When researching my master’s thesis, Architecture that Affords Play, back in 1980, I learned that children and adults play for different reasons. Actually, they play for diametrically opposed reasons. Children play in order to gain mastery. Adults play to reinforce what we have already mastered. Therefore, it comes as not surprise that when I decided to end the Games of August series by exploring a new an online game through the search, “Top Internet Games” I bypassed all the games that required shooting, dexterity, or speed; attributes at which I never excelled and that continue to decline as middle-age deepens. Instead I selected a geography game. It was labeled as one of the 13 hardest games on the Internet, but that reflects our society’s ignorance of geography more than the actual difficulty of the game.
The premise of 50 States is simple. A green outline of the United States floats in a sea of blue. Sorry, Canada and Mexico, rising seas have eliminated you. The shape of a state appears above the map. You place your cursor on it and drag it to the correct place. Florida is first. Then Montana, followed by California and Vermont. The initial states all border the blue, which makes them easy to place. South Dakota touches part of Montana, and so it goes. Each state that pops up has some registration with what precedes. The program tells me how accurate I am in my placement. After locating six states, I am accurate within eight miles. This seems preposterous, considering I am working on a 6”x8” map of a country that is 3,000 miles long. New Hampshire, Nebraska, Oregon. Then I get Missouri. I misplace its connection to Nebraska by a squiggle of the Missouri River, less than 100 miles, but enough to register as an error.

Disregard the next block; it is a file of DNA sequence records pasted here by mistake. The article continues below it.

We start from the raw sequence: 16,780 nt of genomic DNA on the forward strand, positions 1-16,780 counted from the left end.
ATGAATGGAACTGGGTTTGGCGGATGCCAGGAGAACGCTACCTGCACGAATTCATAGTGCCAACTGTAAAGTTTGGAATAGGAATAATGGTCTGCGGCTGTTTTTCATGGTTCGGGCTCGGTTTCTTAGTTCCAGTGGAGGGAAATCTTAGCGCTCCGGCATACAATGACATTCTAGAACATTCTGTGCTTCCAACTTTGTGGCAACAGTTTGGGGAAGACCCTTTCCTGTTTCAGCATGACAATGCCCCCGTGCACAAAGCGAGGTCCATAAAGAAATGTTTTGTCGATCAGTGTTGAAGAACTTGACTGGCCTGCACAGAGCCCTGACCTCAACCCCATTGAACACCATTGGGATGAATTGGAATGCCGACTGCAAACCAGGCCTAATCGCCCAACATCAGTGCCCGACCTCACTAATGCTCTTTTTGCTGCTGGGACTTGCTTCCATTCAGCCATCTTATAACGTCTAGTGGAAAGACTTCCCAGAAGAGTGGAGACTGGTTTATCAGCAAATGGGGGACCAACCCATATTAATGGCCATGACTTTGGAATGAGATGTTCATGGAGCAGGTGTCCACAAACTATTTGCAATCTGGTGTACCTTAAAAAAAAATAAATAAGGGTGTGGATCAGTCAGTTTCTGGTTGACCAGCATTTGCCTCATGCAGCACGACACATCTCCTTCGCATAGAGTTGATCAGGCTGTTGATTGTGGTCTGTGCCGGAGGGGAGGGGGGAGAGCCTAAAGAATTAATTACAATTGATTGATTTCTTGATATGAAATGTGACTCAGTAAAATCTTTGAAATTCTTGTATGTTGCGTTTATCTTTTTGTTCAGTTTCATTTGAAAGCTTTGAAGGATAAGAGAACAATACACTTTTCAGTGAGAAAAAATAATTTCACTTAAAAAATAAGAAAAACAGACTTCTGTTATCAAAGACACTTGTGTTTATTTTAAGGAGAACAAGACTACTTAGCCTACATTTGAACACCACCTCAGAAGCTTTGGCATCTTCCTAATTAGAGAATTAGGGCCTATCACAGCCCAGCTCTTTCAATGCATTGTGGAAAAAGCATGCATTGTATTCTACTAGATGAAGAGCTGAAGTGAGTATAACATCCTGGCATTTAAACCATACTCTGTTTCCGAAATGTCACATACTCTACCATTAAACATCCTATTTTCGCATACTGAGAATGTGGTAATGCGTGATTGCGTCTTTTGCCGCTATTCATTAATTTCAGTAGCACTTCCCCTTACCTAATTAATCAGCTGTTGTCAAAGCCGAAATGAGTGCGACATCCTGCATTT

From then on I place every state correctly, and eventually wind up with a 2-mile rate of error.
I feel good about myself, so I play again. This time the computer knows I’m a U.S. geography whiz, so what state do I get first? Kansas. I am 71 miles off. The distance I pedal on a good day’s bike ride. I recover from my snafu and place the rest within five minutes so accurately I wind up with only a 1-mile error deviation.
The third time is the charm. I place all states correctly, and even though I have to aim Wyoming and Missouri without any adjacencies, I have 0-mile placement error. Which proves I am an adult, since when I play, I like to do what I already know.